As part of our dedicated Private Label Issue, ESM spoke to industry leaders at a number of retailers across Europe about the innovations that they are bringing to the table, and why they believe that private label can be a kingmaker in a changing retail landscape. This article first appeared in ESM May/June 2022.
Lorenzo Spinnoy, Director CM Grocery Sweet, Salted & Frozen and Jonathan Hertog, VP Commercial Unit Fresh & Sourcing, Delhaize
The retail sector has had to deal with significant food price inflation in recent months, which shows no sign of easing. How have you had to adapt your private-label range to accommodate these cost increases?
At Delhaize, we have always had a certain balance between sales of own-brand products and national brands. With the current price pressures, we are indeed seeing a slight shift from our customers to own-brands.
There’s no one solution to address these increases, but in times of inflation, our main target is to simplify the value chain of our products as much as possible, on a product level, without compromising the quality of our products, but also on a packaging, transport and logistical level.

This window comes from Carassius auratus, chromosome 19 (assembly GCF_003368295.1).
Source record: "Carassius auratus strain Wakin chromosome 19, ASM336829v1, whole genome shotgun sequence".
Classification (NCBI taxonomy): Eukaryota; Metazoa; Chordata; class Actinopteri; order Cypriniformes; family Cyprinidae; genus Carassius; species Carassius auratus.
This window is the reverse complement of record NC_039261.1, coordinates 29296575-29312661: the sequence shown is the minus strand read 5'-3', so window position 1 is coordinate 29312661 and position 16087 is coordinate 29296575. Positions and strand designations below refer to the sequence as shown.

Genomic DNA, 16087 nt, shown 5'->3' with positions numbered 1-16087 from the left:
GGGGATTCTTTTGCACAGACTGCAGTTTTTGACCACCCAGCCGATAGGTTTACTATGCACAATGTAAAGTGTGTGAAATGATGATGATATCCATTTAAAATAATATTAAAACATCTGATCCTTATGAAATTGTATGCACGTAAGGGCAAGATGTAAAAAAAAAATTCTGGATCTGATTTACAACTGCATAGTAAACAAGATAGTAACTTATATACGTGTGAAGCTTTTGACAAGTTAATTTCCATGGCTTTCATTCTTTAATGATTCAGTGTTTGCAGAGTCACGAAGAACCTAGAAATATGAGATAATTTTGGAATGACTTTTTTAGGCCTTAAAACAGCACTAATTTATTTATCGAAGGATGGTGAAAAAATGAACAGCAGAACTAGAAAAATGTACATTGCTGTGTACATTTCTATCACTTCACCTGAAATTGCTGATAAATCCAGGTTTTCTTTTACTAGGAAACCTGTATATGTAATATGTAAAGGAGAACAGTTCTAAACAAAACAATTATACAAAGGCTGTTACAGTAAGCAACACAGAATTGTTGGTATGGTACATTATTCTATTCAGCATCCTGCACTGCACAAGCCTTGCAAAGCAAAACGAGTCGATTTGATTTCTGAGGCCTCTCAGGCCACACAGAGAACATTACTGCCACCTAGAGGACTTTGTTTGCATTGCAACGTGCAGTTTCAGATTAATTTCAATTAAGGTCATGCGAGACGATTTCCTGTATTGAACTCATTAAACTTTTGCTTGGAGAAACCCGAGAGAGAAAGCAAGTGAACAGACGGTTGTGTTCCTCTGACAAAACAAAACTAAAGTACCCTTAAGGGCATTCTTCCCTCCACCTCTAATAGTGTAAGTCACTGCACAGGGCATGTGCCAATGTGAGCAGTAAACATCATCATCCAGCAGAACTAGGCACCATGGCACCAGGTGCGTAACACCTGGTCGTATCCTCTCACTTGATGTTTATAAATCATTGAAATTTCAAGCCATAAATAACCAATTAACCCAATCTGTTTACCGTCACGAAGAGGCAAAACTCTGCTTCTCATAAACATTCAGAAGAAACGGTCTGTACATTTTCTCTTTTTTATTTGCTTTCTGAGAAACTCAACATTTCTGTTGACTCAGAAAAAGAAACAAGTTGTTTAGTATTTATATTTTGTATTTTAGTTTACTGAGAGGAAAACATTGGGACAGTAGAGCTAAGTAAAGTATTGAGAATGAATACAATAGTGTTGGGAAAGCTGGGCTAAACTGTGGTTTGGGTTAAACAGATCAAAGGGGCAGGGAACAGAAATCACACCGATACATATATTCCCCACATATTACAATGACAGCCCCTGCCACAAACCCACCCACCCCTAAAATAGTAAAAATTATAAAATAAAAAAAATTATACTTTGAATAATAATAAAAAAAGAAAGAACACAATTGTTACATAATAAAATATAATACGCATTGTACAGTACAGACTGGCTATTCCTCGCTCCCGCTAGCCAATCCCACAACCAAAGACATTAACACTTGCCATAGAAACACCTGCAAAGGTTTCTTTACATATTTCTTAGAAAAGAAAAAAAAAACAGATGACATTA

How have you sought to improve the ‘eco’ credentials of your private-label offering, given increased consumer demand for sustainable options?
In particular, reducing plastic remains our main focus point, next to making our products as clean as possible. Plastic is perceived by Belgian consumers as the worst thing to put in the market because it has the biggest potential to harm nature and the environment.
What has been the biggest private-label innovation at your company over the past year? Are there any new-product launches that have proved particularly successful?
Within the ambient category, the private-label innovation that had the most impact was clearly in the nut butter category. It’s a category that’s developing really fast, but in which an affordable offer was not yet available. With an extended range of affordable products, we clearly addressed a consumer need.
Fresh departments are, as such, more dominated by private label. Here we see a lot of movement in the ‘meal component’ assortment, in which customers buy semi-ready products or ready-to-cook recipes, in which all ingredients can be bought together at once.